All About Snowflakes
Snow. It's not the most mysterious thing, is it? It's white, cold and if enough of it falls, you don't have to go to school. But do you even know what snowflakes are made out of? Probably not - so keep reading!
Snowflakes - Where Do They Come From?
Snowflakes come from clouds, which are really just big clusters of water vapor. This water vapor scatters and forms ice crystals or rain in the clouds, depending on the temperature. The temperature must be below zero degrees Celsius (32 degrees F) for the water to turn into ice crystals. The ice crystals also contain tiny bits of dirt that the wind has blown around the atmosphere (and it sometimes even contains dust from space). These ice crystals (also called snow crystals) cluster together to form individual snowflakes. One snowflake can be made up of anywhere between two and 200 separate snow crystals.
Snowflakes - No Two Look The Same
There are a few reasons that no two snowflakes look the same. One thing that influences the size and shape of a snowflake are temperature changes:
- 30 degrees Fahrenheit (-1 degrees Celsius) - Snowflakes usually look like columns.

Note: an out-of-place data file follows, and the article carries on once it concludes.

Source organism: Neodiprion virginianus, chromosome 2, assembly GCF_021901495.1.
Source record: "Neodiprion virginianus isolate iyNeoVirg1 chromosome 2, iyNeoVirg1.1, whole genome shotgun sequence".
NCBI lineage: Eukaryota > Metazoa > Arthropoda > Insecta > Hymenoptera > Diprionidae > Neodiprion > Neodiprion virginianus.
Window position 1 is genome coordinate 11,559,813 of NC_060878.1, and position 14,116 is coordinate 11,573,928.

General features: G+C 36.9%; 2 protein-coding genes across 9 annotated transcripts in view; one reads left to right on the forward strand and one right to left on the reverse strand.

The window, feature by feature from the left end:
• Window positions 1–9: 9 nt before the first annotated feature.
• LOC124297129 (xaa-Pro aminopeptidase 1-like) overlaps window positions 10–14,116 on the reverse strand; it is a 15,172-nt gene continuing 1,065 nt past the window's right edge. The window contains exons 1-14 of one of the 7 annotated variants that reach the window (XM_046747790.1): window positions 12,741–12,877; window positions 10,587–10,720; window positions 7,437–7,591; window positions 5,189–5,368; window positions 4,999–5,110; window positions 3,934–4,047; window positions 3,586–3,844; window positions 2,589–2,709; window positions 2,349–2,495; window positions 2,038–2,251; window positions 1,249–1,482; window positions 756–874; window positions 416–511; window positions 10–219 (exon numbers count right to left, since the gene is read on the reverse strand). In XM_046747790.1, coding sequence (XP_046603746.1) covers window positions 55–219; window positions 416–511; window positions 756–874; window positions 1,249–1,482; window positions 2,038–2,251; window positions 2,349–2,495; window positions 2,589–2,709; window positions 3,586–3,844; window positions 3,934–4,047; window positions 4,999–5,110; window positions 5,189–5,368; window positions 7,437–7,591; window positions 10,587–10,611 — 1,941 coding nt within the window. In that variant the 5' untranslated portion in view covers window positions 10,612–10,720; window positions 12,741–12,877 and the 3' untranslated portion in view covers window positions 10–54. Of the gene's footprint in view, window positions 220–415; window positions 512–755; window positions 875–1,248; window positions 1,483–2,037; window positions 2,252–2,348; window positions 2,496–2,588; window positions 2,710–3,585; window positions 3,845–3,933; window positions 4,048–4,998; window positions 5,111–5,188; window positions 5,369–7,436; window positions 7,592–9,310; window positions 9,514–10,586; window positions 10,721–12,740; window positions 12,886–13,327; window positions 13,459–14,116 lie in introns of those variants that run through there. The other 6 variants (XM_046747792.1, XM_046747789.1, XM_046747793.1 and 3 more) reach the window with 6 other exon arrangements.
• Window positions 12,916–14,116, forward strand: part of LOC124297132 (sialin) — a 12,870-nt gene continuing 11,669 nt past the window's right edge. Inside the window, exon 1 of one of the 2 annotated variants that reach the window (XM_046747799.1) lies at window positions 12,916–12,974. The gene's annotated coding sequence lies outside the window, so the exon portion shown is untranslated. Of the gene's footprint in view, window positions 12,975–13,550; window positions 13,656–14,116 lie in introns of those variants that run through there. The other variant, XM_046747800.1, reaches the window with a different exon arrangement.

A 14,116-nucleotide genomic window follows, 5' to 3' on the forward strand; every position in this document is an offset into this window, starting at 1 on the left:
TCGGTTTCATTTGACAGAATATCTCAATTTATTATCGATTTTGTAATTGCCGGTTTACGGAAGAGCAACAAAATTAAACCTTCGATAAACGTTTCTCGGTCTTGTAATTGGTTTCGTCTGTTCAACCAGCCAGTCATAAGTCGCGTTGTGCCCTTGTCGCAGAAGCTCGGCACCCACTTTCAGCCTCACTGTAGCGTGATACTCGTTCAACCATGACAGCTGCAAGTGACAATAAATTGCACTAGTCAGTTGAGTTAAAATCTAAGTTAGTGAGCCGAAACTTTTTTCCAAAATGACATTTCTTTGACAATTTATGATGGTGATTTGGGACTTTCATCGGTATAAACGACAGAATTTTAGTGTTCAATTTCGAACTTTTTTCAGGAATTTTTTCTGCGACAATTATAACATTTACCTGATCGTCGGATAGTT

- 27 to 23 degrees Fahrenheit (-2 to -5 degrees Celsius) - Snowflakes usually form a needle shape.
- 23 to 18 degrees Fahrenheit (-5 to -7 degrees Celsius) - Snowflakes usually look like columns appear again.
- 18 to 10 degrees Fahrenheit (-7 to -12 degrees Celsius) - Snowflakes are usually shaped like a plate.
- 10 to 3 degrees Fahrenheit (-12 to -16 degrees Celsius) - Snowflakes are usually shaped like a star.
Snowflakes come in all different shapes and sizes!
Snowflakes - What Else Affects its Shape?
Dirt can change the appearance of a snowflake as can the snow's "flight plan". If a snow crystal
Snowfakes - Flakey Snow Facts
- An average raindrop falls 600 feet per minute while the average snowflake falls at about 11 feet per minute.
- Algae (simple plants with no roots, stems, leaves or flowers) can live in water, soil, sand and even snow.
- Dirty snow melts faster than clean snow. This is because the impurities (dirt particles) hold a higher temperature than the snow crystals.